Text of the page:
about he reads your e-mails? To entertain
him, e-mail him at alapin@umich.edu.

Deschanel and M. Ward's sweet reunion

By KRISTYN ACHO
Daily Arts Writer
Zooey Deschanel's persona in
She & Him has always seemed
charmingly tragic. The guise
Deschanel
has created
through her
music is in She & Him
itself a study
in contrasts: Volume Two
At one point Merge
she's Zooey
the actress,
living up to her indie-darling
standards in music videos by
dancing in schools in brightly
colored Mary Janes, and the
next she's exposed, pouring the
depths of her soul into a heart-

breaking drawl on record. Like-
wise, She & Him's Volume Two
is a bittersweet romance filled
with tumultuous highs and
lows. It's endearingly devastat-
ing and it's seriously addicting.
The folk-pop duo, composed
of poster child for allthings
hipster Deschanel and singer-
songwriter M. Ward, is certain-
ly an odd couple in theory. But
the juxtaposition of Deschanel's
Karen Carpenter-meets-Doris
Day vocals and Ward's twangy
yet soulful guitar melodies
makes it sound like they were
made for each other.
Volume Two feels like a
reunion of old friends. The
album is a continuation of the
retro-vibing, antique sound

that made vinyl junkies fall for Although Volume Two never
the duo's folksy debut in the quite leaves its lovelorn, dusty-
first place. But there's a definite vinyl comfort zone, it's reassur-
sense of maturation embedded ing to know that some things
within. Deschanel, who general- will always stay the same.
Indeed, the record's stand-out
track "In the Sun" waxes nos-
c dtalgia for Volume One's taste of
wholesome pop perfection with
seco d e "'~ion cheery chorus: "We all get
s chCer effort. the slip sometimes everyday /
I'll just keep it to myself in the
sun, in the sun."
ly writes the chord progressions, But a wholesome demeanor is
lyrics and melodies, seems more really what sets She & Him apart
confident in her throwback '60s from other bands today. Com-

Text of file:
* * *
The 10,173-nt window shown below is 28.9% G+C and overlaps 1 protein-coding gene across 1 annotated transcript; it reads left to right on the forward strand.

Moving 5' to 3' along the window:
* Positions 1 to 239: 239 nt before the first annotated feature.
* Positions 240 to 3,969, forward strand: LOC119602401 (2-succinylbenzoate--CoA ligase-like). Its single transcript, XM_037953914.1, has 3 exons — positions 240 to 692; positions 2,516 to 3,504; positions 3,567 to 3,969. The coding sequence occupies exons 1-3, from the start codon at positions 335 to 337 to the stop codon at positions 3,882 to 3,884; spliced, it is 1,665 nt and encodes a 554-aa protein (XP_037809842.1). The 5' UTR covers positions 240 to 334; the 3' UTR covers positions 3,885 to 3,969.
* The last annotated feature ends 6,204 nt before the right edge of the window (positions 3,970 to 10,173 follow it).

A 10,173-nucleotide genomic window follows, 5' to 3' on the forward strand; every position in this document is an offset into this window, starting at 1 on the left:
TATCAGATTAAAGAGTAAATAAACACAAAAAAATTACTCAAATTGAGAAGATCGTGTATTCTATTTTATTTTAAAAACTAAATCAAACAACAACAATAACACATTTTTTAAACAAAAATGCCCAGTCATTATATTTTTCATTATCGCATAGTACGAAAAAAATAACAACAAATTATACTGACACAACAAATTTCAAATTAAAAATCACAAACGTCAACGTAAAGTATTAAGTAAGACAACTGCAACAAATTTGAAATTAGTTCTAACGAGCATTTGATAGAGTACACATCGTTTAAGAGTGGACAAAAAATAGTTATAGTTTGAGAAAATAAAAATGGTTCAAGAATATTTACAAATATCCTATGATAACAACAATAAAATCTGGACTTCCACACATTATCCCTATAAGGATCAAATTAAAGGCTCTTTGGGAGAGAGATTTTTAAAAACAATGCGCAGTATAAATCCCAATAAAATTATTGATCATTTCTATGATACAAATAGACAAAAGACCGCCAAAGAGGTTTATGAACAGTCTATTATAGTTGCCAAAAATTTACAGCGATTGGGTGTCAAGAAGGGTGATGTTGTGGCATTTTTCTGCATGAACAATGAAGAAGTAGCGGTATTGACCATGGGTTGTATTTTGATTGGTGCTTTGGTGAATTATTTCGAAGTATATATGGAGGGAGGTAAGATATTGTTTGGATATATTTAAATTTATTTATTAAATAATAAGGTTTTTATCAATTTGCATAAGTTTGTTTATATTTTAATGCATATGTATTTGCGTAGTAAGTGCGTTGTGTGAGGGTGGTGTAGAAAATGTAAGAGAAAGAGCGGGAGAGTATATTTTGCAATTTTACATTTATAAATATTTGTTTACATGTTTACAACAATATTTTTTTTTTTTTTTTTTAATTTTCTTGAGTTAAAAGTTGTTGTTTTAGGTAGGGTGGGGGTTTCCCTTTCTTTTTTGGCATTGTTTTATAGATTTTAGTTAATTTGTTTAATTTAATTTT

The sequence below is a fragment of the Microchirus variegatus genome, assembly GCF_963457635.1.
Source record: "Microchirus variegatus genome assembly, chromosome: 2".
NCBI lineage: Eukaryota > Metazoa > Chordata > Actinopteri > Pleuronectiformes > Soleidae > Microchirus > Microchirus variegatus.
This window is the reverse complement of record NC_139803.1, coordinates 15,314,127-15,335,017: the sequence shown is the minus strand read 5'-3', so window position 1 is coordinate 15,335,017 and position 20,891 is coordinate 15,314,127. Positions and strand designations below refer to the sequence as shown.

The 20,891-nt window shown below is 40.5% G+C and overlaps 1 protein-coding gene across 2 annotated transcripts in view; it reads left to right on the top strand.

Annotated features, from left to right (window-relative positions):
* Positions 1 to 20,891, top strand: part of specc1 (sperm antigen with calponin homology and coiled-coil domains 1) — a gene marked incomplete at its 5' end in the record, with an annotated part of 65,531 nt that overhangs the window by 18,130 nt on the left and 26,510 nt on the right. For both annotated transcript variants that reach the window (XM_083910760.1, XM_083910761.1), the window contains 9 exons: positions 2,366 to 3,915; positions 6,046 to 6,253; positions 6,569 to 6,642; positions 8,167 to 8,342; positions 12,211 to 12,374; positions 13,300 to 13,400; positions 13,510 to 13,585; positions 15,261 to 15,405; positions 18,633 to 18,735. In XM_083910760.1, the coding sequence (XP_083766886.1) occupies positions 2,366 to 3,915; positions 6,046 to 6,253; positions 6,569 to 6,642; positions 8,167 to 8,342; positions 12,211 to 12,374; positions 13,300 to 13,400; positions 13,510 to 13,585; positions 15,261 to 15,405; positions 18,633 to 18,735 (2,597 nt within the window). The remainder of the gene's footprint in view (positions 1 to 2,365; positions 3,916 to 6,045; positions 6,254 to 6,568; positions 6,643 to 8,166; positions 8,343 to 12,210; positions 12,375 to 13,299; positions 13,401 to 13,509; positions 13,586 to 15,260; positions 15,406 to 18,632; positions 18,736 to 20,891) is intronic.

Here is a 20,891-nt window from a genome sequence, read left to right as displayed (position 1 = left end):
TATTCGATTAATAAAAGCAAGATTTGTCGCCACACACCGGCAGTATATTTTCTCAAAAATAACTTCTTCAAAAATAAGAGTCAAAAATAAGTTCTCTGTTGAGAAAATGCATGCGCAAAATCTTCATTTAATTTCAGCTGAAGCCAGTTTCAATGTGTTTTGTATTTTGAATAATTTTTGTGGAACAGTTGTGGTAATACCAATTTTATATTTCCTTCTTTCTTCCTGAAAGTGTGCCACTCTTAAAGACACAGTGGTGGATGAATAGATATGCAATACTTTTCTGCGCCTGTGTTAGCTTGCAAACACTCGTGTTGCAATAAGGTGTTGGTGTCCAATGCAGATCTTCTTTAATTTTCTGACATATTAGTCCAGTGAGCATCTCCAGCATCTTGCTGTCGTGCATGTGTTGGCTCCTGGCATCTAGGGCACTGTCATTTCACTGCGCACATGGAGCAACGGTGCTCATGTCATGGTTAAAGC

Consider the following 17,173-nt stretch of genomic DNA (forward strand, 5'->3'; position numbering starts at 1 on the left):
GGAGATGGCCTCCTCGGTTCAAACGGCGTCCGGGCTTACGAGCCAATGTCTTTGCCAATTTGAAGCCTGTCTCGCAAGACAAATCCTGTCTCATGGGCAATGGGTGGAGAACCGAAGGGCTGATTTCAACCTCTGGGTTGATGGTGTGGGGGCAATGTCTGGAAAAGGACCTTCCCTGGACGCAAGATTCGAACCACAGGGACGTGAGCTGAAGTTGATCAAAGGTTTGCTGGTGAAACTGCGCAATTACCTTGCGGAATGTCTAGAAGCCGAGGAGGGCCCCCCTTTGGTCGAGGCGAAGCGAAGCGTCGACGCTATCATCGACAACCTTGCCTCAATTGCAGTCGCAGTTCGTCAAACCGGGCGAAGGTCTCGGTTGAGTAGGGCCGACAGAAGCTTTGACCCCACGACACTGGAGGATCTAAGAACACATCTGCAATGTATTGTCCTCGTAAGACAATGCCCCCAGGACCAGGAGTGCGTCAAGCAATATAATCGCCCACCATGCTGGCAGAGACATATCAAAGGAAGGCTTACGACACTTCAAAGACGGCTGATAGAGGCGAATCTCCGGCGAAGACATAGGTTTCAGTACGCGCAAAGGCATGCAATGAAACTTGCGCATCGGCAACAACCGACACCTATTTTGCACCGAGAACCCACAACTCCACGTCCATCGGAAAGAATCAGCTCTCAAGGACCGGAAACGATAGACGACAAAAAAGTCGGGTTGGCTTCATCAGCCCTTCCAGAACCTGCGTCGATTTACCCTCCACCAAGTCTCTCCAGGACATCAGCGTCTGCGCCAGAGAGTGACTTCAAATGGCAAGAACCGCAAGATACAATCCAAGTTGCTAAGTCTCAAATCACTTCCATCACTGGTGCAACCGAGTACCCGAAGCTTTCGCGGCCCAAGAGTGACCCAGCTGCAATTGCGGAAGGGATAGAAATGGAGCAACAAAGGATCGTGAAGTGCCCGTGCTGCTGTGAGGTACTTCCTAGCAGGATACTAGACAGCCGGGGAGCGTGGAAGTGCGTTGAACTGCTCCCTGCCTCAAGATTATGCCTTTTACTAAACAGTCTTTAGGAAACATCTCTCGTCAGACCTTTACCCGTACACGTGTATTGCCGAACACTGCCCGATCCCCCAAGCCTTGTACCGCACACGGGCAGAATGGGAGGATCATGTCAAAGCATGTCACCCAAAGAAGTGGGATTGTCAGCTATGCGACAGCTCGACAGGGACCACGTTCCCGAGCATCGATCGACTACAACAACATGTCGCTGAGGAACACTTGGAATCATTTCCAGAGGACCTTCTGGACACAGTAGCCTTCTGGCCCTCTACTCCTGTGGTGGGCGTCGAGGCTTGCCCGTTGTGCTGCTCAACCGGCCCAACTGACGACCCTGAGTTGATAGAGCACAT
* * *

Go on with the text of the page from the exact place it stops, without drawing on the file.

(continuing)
soda-pop realm, and Ward, who plete with breezy harmonies
produces, arranges and does all and velvety vocals, Deschanel's
the instrumentation, takes no cooed lyrics delve into the first
qualms with letting her vintage flashes of love (and eventually
vocals take center stage. See SHE & HIM, Page 8A

Making the 'Dragon' dream work

By TIMOTHY RABB
DailyArts Writer
The new DreamWorks film
"How to Train Your Dragon" is
poised to be a one of the best-
received animated films of the
year. Several critics have already
alluded to its charming storyline
and characters, but more so to the
painstaking manner in which the
3-D version replicates the won-
ders of flight. "Dragon" is directed
by Chris Sanders and Dean DeB-
lois, the duo behind Disney's "Lilo
& Stitch," and the Disney studio is
the origin of the partnership from
which this concept was born.
"Chris and I met on 'Mulan,'
actually. That was our first film
together," said DeBlois in a confer-
ence call interview. "We were in
the story department. And Chris
Sanders was head of story when
I joined the team as a storyboard
artist. And then I took over as head
of story when he went to develop
a project. And that project turned
out to be 'Lilo & Stitch,' which we
wrote together and then we direct-
ed together."
Sanders has worked as a co-sto-
ry writer of such Disney classics
as "Beauty and the Beast," "Alad-
din" and "The Lion King." In con-
sideration of this, it's no surprise
that "How to Train Your Dragon,"
which won the box office last week-
end with $43 million, is shaping to
be such a critical and commercial
success. But beyond the singular
requisite of crafting a compelling
story, there's also a fascinating
aspect of Sanders's strategy that he
claims is the key to his films' popu-
larity.
"The interesting thing about
working where we do is, it's impor-
tant not to exclude an age group.
It sounds silly, but it's true - we
think pretty much exactly like our
own audience," Sanders said. "You
want the finished film to work on
multiple levels. If you are a young

viewer,